Rating: 3 / 5
15th July 2011
Terra Nova Moonlite Bivy Bag Trial
I slept in the bivy bag over night
Temperature was mild at 10deg Celsius.
I slept directly on a grassy area that was already wet and rain soaked with no ground sheet.
There were showers on and off all night.
Was in a Western Mountaineering Ultralight sleeping bag, -7deg Celsius, regular size. with a thin closed cell foam sleeping pad, torso length (shoulder to hip) inside the bivy bag.
Had a very small tarp over my head and shoulder area to keep the rain off my face.
I was wearing a light merino wool thermal underwear long sleeve top and full length light merino wool thermal long johns (wearing this only to keep the bag clean as I do not like using a bag liner)
I am 178cm tall, medium build
The bivy bag was only just large enough for my length and of a volume large enough to not compromise the insulation of my sleeping bag by compressing it when fully done up.
To sit up in the bag comfortably I needed to release the draw string hood.
It has a very long draw string with a strong and effective cord lock which does not slip even when pulled tight around your head.
Due to the length of the draw string it allows very easy access in and out of the bag. The hood can even lay completely flat which extends the length of the bag allowing you to lie on your stomach propped up on your elbows and read a book without the need of a ground sheet.
As an experiment I filled the bag with air and closing off the hood end attempted to compress it and found it to be air tight.
The Bivy Bag is very light and when packed compresses to a very small volume.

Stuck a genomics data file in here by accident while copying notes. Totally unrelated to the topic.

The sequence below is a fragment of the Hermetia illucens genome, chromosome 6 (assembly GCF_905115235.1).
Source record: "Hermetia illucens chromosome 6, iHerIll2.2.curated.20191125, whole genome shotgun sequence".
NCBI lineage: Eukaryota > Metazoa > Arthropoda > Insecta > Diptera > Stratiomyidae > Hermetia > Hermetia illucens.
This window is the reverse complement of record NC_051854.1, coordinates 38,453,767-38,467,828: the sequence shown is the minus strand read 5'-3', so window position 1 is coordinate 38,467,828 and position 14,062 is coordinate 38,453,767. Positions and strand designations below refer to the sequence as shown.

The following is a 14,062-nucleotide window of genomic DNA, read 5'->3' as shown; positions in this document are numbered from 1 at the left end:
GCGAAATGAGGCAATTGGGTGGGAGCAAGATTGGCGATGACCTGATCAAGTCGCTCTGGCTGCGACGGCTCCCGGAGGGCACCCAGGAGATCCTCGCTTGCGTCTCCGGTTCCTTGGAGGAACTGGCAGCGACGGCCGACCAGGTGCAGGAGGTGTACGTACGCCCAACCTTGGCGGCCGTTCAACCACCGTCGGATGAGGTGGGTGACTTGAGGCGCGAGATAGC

Upon examination in the morning I found the following:
There was NO water/moisture inside the bivy bag along the full length of the bottom, sides and hood area.
There was however significant amounts of water/moisture on the inside of the bivy bag along the top from approximately my hip region to my feet. The foot box area was quite wet.
It appears from first trials that the bag may well indeed be waterproof as after laying all night on sodden grass and the constant showers throughout the night the floor of the bivy was completely free of moisture. The sleeping bag being a -7deg Celsius rated bag being used at a nighttime temperature of only +10deg Celsius coupled with the extra insulation from the wool thermals i was wearing may well have created an excess of vapour the bag was incapable of dealing with. Noting also the bag was covered in water and precipitation from the rain throughout the night, possibly blocking much of it ability to release the build up of vapour within the bag.
After drying out both the bivy bag and the sleeping bag today I will again tonight trial the bag not wearing any thermals and see if that makes a noticeable difference as well as keeping both the bivy bag and the sleeping bag loose around my head and neck area. Conditions are for cast to be similar to last night. I will also be trailing the use of vapour barrier sleeping bag liner following this which will provide conclusive evidence as to if the water found inside the bivy bag is in fact the accumulation from body vapour in excess of what the bag is capable of releasing or is in fact a failure of the waterproofness of the bivy bag.
I am hoping that this bag will indeed be as waterproof and breathable as so claimed. Due to it size and weight it has the potential to be a fantastic piece of gear to incorporate into my sleep system. If it is i will be able to replace my older style gortex bivy bag which is just fantastic except for it weight at 850g and its large packable volume.